Duke anesthesiologists have found that a "Doppler" technique of using reflected sound waves to measure the heart?s pumping action can better guide the administration of fluids and plasma during major surgery. They have found that the use of Doppler technology appears to reduce hospital stays and to speed patient recovery.
Additionally, according to Duke University Medical Center researchers, these patients experience less postoperative nausea and vomiting and are able to eat solid foods much earlier. The researchers say that by not allowing fluid levels to drop below normal -- which is common during surgery -- the proper functioning of the intestines are maintained and recovery is improved.
Typically, fluids such as blood, plasma or synthetic agents known as plasma expanders are administered to patients during surgery to compensate for blood loss and to maintain blood pressure. Physicians add these fluids in response to changes in blood pressure, urine output or heart rate. Instead of this reactive approach, the Duke researchers proactively used an esophageal Doppler monitor (EDM) to obtain continuous readings of cardiac output.
Richard Merritt | EurekAlert!
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Whether you call it effervescent, fizzy, or sparkling, carbonated water is making a comeback as a beverage. Aside from quenching thirst, researchers at the University of Illinois at Urbana-Champaign have discovered a new use for these "bubbly" concoctions that will have major impact on the manufacturer of the world's thinnest, flattest, and one most useful materials -- graphene.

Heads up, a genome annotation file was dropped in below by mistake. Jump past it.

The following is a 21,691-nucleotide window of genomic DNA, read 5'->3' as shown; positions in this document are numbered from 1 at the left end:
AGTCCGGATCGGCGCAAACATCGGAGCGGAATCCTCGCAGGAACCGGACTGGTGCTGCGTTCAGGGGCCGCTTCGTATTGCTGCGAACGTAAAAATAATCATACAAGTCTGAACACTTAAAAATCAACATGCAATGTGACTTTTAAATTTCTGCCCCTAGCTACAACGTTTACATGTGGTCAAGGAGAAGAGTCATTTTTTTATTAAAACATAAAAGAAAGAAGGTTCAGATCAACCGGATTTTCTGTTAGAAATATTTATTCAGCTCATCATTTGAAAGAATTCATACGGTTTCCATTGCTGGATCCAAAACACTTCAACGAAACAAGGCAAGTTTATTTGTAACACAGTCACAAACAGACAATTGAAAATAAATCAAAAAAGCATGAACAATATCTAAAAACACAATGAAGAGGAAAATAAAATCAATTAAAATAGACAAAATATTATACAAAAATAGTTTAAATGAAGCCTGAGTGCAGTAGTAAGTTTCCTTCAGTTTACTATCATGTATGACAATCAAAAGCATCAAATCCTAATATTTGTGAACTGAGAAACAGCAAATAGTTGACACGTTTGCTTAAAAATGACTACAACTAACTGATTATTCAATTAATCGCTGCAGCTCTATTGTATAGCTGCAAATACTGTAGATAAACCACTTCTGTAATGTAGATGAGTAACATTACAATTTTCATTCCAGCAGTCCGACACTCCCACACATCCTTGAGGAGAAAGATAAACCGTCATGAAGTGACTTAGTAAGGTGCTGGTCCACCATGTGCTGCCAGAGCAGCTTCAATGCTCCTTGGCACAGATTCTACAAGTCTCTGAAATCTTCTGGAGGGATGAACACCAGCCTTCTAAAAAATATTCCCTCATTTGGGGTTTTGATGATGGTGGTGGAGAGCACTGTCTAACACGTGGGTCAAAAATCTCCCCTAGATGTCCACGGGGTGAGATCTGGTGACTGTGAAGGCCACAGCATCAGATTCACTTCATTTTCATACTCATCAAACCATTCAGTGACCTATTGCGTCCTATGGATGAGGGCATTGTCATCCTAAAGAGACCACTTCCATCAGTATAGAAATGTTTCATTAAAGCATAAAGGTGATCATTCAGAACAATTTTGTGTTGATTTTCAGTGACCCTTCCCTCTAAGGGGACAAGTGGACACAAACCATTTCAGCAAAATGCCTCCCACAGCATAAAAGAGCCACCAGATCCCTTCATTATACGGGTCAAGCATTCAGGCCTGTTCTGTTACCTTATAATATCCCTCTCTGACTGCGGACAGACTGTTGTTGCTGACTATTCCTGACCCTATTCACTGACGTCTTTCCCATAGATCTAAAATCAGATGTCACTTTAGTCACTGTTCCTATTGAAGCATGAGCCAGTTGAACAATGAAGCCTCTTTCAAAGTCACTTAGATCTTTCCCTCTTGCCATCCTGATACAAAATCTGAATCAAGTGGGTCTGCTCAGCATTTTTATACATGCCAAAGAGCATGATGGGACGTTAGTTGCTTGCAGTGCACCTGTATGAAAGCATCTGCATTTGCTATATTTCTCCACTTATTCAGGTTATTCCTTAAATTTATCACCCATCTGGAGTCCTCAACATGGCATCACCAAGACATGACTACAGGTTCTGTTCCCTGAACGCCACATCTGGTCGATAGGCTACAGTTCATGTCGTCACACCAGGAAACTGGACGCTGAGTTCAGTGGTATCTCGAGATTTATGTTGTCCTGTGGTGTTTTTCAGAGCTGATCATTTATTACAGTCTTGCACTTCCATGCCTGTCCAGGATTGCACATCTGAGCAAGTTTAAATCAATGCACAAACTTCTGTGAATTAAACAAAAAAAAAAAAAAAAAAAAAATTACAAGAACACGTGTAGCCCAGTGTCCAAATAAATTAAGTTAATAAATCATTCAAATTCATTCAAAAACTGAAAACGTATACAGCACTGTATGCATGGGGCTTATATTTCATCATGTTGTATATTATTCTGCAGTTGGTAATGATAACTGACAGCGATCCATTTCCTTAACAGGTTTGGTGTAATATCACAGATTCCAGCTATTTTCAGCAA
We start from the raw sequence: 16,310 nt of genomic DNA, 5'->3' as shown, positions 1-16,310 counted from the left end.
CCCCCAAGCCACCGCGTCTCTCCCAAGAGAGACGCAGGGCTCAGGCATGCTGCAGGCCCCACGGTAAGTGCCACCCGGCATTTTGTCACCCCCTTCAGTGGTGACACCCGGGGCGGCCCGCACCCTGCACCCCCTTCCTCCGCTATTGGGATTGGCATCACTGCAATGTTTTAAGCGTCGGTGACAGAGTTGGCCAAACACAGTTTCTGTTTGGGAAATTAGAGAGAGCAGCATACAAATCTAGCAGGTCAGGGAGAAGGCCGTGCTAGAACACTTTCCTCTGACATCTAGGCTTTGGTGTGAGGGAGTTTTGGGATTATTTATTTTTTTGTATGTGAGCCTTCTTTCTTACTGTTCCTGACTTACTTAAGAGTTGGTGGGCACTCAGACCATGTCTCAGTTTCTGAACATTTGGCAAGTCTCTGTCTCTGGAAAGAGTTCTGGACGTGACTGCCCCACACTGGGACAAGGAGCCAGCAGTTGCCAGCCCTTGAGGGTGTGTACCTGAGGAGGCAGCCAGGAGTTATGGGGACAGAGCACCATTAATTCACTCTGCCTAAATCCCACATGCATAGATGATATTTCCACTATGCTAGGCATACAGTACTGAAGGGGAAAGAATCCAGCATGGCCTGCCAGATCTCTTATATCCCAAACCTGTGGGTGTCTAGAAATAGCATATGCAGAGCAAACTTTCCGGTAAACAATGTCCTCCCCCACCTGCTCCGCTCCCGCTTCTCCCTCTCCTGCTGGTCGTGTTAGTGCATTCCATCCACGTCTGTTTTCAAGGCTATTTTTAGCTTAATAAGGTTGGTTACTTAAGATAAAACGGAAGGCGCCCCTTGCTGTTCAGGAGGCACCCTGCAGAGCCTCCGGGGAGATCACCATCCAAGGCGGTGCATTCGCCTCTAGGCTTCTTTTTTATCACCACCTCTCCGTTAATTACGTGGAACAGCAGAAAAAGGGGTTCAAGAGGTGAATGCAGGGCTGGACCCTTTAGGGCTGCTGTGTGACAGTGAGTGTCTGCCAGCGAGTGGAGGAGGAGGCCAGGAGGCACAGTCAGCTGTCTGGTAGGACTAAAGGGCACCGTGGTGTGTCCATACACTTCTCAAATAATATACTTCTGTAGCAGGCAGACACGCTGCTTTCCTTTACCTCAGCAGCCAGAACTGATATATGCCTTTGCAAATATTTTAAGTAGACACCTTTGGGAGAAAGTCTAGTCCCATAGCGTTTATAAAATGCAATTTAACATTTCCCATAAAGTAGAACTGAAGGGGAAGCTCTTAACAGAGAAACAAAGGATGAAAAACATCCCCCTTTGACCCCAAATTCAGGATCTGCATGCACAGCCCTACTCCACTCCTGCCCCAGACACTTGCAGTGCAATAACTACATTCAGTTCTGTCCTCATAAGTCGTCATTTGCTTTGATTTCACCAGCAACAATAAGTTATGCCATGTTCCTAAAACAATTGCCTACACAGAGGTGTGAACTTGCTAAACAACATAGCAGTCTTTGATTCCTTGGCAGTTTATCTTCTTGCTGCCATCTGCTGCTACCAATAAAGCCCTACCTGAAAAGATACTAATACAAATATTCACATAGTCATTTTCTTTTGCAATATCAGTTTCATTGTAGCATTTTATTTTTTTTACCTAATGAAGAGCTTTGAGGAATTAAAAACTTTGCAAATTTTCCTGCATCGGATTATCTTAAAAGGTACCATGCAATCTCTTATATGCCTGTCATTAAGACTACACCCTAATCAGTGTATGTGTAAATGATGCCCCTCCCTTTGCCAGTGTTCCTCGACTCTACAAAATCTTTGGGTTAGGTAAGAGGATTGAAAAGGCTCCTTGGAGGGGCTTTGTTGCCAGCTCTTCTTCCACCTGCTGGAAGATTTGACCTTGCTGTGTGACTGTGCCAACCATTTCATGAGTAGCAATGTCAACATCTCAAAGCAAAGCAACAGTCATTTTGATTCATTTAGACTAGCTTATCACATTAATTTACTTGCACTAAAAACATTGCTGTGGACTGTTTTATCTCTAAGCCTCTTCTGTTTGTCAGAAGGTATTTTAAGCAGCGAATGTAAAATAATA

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Physicists at the University of Bonn have managed to create optical hollows and more complex patterns into which the light of a Bose-Einstein condensate flows. The creation of such highly low-loss structures for light is a prerequisite for complex light circuits, such as for quantum information processing for a new generation of computers. The researchers are now presenting their results in the journal Nature Photonics.
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A study led by scientists of the Max Planck Institute for the Structure and Dynamics of Matter (MPSD) at the Center for Free-Electron Laser Science in Hamburg presents evidence of the coexistence of superconductivity and “charge-density-waves” in compounds of the poorly-studied family of bismuthates. This observation opens up new perspectives for a deeper understanding of the phenomenon of high-temperature superconductivity, a topic which is at the core of condensed matter research since more than 30 years. The paper by Nicoletti et al has been published in the PNAS.
Since the beginning of the 20th century, superconductivity had been observed in some metals at temperatures only a few degrees above the absolute zero (minus...
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